My parents taught me so much about money with their words and action. Moving up from a 2bedroom house on one salary to now making six figures in a much better neighborhood. Unfortunately, I didn’t listen to a lot of what they said growing up. Especially about money. I’m 30 now with a wife, 3 kids and 6 months of time in the military. After 30 years of life, the highs and lows, I finally decided to take my finances into my own hands. We finally have savings account, paying down our credit cards and learning safe ways on how to invest. I would say the combination of my parent’s teachings and the military really helped us out because every time I hear advice on how to manage money, it’ll take me back to something my parents said. Now I need to teach my kids these principles but also make sure that they take action before it’s too late.

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Mar 19Liked by Kevin Maguire

Heaney is one of Ireland’s- not merely Northern Ireland’’s - greatest living writers. Subtle but important distinction.

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I grew up in rural Maryland on a piece of property surrounded by farm land with 3 siblings. During the spring, our family would plant a modest vegetable garden and maintain it through to the winter. When harvest season came around, my siblings and I (with the help of our parents) would note our daily harvest in a spreadsheet and “sell” the produce to our parents, which we’d of course eat. It was a great introduction to accounting and sales at an early age as well as negotiating. I wish my parents had helped us gain financial literacy (savings, taxes, car loans, mortgages, retirement savings) earlier in life but most of that education happened as we needed it (college, car buying, moving as a young adult, etc.)

With my two daughters, my wife and I are trying to involve our kids as much as they have interest and a little more. We are fortunate that our finances are not stressed and the topic is never contentious. Currently we are looking to buy a new home as our family continues to grow and we are involving our 7 year old in the conversation, taking advantage of her interest in math and the skills she’s learning in school to apply them to “real life”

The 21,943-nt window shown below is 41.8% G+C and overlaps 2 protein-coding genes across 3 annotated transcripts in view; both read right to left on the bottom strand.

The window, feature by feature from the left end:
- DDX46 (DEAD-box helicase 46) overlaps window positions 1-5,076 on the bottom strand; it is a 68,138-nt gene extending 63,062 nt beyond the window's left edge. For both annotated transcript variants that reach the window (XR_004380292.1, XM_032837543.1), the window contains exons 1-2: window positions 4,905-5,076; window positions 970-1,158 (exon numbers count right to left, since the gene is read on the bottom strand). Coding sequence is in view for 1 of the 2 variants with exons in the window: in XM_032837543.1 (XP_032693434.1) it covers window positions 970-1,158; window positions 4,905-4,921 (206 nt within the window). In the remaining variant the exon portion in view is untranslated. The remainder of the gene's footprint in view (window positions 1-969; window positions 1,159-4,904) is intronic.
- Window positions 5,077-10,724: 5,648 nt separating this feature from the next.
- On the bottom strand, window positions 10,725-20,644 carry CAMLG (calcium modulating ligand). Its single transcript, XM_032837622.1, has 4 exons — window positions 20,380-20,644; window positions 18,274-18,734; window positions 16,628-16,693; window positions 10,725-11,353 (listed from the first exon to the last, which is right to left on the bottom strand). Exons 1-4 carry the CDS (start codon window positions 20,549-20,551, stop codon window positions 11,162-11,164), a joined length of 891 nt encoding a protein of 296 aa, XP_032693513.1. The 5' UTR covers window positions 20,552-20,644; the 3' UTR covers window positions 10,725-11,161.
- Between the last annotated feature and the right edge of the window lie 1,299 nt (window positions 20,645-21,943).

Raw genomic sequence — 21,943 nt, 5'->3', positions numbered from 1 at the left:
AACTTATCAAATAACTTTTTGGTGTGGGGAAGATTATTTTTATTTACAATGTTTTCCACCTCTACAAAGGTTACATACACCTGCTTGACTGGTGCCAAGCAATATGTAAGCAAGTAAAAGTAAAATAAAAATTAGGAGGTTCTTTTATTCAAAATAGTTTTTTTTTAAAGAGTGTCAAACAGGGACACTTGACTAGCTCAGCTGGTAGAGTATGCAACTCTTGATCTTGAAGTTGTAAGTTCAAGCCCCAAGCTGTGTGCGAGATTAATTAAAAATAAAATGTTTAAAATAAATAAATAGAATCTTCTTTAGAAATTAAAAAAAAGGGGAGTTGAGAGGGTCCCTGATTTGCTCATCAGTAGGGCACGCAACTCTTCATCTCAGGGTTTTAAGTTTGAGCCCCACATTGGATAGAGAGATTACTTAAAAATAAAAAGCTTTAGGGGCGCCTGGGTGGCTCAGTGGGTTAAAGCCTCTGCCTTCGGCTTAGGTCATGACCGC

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Honestly, I wasn’t taught that much at all. There was a lot of stuff that my sister and I were just sheltered from for the sake of ease i.e. that’ll be a difficult conversation, so I won’t bother having it. Predictably that led to me having no clue about paying bills and stuff like that once I moved out - it was all just information that I had to acquire on my own.

I had a fortunate childhood in terms of money but little conversation about it meant I had no concept of the value of it, and still struggle with frivolous purchases. One abiding memory I have is when iTunes launched - I wanted a song and so my dad agreed to put his credit card on my account so I could download it for 99p (no idea why I didn’t just get it off Kazaa or whatever). Then I went on a binge and pressed that Buy Now button so many times, I racked up a bill of over £150. My dad was fuming but I had no recognition of that fact that each download was real money.

Just recalling that makes me realise that’s yet another thing I have to do differently for my kids.

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This is interesting to hear all the perspectives growing up and it’s make me really appreciate how I was taught.